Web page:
The Final Liftoff of Atlantis
KENNEDY SPACE CENTER, Florida—The space shuttle Atlantis launched into orbit on Friday morning despite the threat of thunderstorms.
The shuttle lifted off slowly from the launch pad just two minutes late and in defiance of cloudy skies that had threatened the mission. Commander Chris Ferguson and crew members Sandy Magnus, Doug Hurley, and Rex Walheim will spend 12 days on the mission.
It is the last time astronauts will go into orbit aboard a space shuttle. The program is being retired after 30 years, 135 launches, and the loss of two of the five shuttles, along with 14 astronauts.
"For the final time, Fergie, Doug, Sandy, and Rex, good luck, godspeed, and have a little fun up there," launch director Mike Leinbach told the shuttle crew before liftoff.
Usually six or seven astronauts are aboard a shuttle mission but only four can go this time because they would have to be rescued by Russian Soyuz craft if anything went wrong with Atlantis. After this mission NASA will rely on the Russians to get astronauts into and out of space.
The four crew will transfer tons of supplies from the Italian-made Raffaello logistics module from the cargo bay of Atlantis into the space station. The extra supplies will keep the space station's crew provisioned through the end of 2012.
They are also delivering a new module to help process astronaut urine into drinking water, dropping off an experimental package to test the capability of refueling satellites robotically, and carrying the first iPhone into orbit.
Local officials estimated that nearly a million people showed up to watch the last spectacular takeoff of the shuttle. They crowded beaches and bridges, filled hotels to the brim, and overbooked flights to nearby airports.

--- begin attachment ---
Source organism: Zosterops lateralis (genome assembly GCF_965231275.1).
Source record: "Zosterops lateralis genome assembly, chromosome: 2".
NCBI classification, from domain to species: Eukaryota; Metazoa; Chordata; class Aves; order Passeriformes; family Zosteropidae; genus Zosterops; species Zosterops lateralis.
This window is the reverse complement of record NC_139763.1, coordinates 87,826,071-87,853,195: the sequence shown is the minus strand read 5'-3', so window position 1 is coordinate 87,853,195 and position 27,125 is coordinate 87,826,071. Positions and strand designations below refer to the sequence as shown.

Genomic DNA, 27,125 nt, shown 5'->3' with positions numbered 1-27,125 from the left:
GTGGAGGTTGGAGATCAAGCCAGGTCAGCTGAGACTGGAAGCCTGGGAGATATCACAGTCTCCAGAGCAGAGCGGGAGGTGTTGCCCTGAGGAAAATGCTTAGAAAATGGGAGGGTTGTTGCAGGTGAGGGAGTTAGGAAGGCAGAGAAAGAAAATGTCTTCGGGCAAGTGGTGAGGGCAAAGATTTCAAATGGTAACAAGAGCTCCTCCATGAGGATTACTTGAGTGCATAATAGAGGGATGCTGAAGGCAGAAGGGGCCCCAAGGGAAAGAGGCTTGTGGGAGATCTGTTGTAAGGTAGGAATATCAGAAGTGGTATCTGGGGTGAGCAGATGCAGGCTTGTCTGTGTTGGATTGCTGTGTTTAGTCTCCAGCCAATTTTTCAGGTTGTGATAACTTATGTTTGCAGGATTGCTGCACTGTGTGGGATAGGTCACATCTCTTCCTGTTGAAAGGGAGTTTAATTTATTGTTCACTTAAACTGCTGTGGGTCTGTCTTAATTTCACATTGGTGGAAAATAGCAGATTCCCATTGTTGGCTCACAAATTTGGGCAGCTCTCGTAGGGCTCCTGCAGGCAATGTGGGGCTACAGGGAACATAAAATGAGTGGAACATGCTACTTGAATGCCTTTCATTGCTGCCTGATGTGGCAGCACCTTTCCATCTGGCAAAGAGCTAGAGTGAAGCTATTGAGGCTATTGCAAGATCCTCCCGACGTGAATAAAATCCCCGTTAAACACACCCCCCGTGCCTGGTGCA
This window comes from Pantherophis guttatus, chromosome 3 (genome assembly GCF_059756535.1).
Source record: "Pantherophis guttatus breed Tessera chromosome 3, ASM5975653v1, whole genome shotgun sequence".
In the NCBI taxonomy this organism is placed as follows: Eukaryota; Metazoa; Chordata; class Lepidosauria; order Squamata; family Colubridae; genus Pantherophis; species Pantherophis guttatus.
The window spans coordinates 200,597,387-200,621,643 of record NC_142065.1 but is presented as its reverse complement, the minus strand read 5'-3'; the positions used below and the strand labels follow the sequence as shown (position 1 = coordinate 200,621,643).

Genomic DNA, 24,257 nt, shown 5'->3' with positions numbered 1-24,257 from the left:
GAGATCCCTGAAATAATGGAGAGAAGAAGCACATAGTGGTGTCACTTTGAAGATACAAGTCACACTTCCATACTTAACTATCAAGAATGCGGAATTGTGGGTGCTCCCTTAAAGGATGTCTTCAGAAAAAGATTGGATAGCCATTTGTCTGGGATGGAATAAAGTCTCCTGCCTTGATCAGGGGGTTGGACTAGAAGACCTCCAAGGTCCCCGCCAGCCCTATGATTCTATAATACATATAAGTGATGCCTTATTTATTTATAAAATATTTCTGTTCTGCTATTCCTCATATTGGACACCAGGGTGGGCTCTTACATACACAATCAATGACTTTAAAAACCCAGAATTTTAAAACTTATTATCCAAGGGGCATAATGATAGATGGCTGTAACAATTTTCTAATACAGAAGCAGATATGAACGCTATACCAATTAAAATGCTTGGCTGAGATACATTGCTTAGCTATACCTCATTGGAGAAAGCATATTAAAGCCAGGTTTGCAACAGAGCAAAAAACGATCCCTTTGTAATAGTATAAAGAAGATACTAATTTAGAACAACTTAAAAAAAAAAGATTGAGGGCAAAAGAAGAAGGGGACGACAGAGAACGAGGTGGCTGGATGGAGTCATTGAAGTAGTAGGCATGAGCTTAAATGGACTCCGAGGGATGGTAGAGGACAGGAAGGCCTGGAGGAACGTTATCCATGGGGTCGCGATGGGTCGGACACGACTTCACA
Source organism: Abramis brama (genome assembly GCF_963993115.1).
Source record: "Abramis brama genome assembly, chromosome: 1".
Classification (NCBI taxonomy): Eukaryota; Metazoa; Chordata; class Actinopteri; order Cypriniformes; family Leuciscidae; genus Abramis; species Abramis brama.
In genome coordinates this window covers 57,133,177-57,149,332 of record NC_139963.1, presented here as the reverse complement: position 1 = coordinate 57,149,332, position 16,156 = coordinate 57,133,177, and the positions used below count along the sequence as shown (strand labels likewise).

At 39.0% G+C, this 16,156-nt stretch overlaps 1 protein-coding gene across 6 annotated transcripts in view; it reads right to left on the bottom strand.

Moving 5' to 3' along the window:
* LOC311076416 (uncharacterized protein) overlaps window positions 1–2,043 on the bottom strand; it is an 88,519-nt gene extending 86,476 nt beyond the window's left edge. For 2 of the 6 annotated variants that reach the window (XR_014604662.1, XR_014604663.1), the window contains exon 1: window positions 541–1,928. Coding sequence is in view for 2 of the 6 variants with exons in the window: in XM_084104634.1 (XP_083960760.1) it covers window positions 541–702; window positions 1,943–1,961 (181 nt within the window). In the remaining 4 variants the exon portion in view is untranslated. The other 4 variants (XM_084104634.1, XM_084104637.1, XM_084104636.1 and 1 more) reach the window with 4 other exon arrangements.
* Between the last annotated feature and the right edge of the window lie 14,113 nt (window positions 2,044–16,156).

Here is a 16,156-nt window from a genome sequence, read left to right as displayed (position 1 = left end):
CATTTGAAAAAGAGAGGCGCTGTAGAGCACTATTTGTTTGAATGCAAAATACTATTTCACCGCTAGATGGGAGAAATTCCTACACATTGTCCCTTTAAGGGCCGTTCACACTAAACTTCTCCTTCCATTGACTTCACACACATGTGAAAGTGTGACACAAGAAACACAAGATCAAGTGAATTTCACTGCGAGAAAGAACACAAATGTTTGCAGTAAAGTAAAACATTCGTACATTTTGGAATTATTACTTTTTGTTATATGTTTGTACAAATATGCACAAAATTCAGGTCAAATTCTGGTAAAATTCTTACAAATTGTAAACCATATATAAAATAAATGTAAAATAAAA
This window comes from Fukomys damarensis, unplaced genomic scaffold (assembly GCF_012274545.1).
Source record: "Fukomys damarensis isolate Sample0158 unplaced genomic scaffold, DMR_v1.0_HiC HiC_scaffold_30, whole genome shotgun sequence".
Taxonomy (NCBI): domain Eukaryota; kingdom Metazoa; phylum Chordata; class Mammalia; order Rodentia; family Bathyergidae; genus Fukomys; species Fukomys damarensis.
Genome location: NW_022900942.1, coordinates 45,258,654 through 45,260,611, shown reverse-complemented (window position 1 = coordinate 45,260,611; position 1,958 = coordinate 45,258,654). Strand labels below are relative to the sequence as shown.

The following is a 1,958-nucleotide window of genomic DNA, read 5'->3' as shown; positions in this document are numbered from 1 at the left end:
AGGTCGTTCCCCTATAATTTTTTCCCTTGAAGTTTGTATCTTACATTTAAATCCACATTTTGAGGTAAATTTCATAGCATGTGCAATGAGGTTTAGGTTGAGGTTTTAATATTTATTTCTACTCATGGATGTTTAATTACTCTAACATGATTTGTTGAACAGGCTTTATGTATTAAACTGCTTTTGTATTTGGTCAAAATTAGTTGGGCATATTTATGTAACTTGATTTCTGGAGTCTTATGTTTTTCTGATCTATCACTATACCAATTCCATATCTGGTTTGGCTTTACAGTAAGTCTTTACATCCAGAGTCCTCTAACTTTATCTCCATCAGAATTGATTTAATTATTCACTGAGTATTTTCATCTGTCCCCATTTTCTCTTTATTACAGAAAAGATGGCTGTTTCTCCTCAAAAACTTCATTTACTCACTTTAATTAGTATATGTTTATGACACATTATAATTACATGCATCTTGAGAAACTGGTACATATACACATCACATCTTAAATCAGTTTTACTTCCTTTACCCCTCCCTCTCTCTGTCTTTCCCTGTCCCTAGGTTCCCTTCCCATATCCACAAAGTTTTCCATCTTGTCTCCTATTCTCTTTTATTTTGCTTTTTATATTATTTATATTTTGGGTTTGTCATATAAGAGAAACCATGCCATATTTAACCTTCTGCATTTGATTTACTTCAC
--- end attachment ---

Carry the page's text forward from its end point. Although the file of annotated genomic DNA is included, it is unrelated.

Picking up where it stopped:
Among the 45,000 guests at the Kennedy Space Center were Florida Gov. Rick Scott, Sens. Patrick Leahy, D-Vt., Kay Bailey Hutchison, R-Tex., Bill Nelson, D-Fla., Attorney General Eric Holder, Chairman of the Joint Chiefs of Staff Adm. Mike Mullen, and singer and songwriter Jimmy Buffett.
NASA administrator Charles Bolden released a video about the shuttle program.
The the two other remaining shuttles—Endeavour and Discovery—have already been retired. Atlantis will go on display at the Kennedy Space Center after this mission.
The United States will now rely on Russian Space Agency missions to carry astronauts to the International Space Station. NASA is working on its next generation of equipment to take men and women into space—the Multi-Purpose Crew Vehicle, also known as Orion. The cone-shaped capsule will sit on the head of a rocket and can comfortably carry four astronauts and equipment. It is designed to be safe and, unlike the shuttle, cannot be guided back to Earth. It will splash down in the water like the earlier Apollo missions and as Russian missions now do.
Space shuttles were originally designed to be big space trucks, cheaply and efficiently carrying cargo and astronauts into space and then gliding back to Earth to be used over and over again. But costs quickly ballooned over early estimates, and the loss of two shuttles—Columbia in 2003 and Challenger in 1986—made many Americans wonder if the vehicles were worth the risk.
This article appears in the July 8, 2011 edition of National Journal Daily PM Update.
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